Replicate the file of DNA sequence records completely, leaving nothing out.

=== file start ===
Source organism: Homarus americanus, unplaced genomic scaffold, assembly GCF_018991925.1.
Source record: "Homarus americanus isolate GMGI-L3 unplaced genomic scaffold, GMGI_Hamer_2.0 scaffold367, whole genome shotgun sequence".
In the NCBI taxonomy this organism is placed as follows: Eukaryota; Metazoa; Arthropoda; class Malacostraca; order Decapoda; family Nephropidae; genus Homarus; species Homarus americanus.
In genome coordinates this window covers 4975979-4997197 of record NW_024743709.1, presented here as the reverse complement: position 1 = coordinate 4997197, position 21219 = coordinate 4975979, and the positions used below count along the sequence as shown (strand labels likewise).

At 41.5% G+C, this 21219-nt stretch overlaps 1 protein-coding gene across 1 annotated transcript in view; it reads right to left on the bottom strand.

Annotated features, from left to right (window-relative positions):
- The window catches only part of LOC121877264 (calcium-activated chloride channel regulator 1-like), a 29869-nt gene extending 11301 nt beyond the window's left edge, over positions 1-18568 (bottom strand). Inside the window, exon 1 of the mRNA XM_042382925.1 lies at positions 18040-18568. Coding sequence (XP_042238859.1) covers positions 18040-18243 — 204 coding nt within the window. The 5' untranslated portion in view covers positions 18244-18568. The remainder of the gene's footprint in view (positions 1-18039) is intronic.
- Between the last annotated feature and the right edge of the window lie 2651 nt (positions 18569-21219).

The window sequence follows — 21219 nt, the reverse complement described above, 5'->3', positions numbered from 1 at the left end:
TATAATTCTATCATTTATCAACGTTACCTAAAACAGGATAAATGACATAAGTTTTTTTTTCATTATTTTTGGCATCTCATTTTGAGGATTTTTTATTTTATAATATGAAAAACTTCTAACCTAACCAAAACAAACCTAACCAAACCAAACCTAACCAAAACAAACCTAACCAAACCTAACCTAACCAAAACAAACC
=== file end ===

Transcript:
Source organism: Homarus americanus, unplaced genomic scaffold, assembly GCF_018991925.1.
Source record: "Homarus americanus isolate GMGI-L3 unplaced genomic scaffold, GMGI_Hamer_2.0 scaffold367, whole genome shotgun sequence".
In the NCBI taxonomy this organism is placed as follows: Eukaryota; Metazoa; Arthropoda; class Malacostraca; order Decapoda; family Nephropidae; genus Homarus; species Homarus americanus.
In genome coordinates this window covers 4975979-4997197 of record NW_024743709.1, presented here as the reverse complement: position 1 = coordinate 4997197, position 21219 = coordinate 4975979, and the positions used below count along the sequence as shown (strand labels likewise).

At 41.5% G+C, this 21219-nt stretch overlaps 1 protein-coding gene across 1 annotated transcript in view; it reads right to left on the bottom strand.

Annotated features, from left to right (window-relative positions):
- The window catches only part of LOC121877264 (calcium-activated chloride channel regulator 1-like), a 29869-nt gene extending 11301 nt beyond the window's left edge, over positions 1-18568 (bottom strand). Inside the window, exon 1 of the mRNA XM_042382925.1 lies at positions 18040-18568. Coding sequence (XP_042238859.1) covers positions 18040-18243 — 204 coding nt within the window. The 5' untranslated portion in view covers positions 18244-18568. The remainder of the gene's footprint in view (positions 1-18039) is intronic.
- Between the last annotated feature and the right edge of the window lie 2651 nt (positions 18569-21219).

The window sequence follows — 21219 nt, the reverse complement described above, 5'->3', positions numbered from 1 at the left end:
TATAATTCTATCATTTATCAACGTTACCTAAAACAGGATAAATGACATAAGTTTTTTTTTCATTATTTTTGGCATCTCATTTTGAGGATTTTTTATTTTATAATATGAAAAACTTCTAACCTAACCAAAACAAACCTAACCAAACCAAACCTAACCAAAACAAACCTAACCAAACCTAACCTAACCAAAACAAACC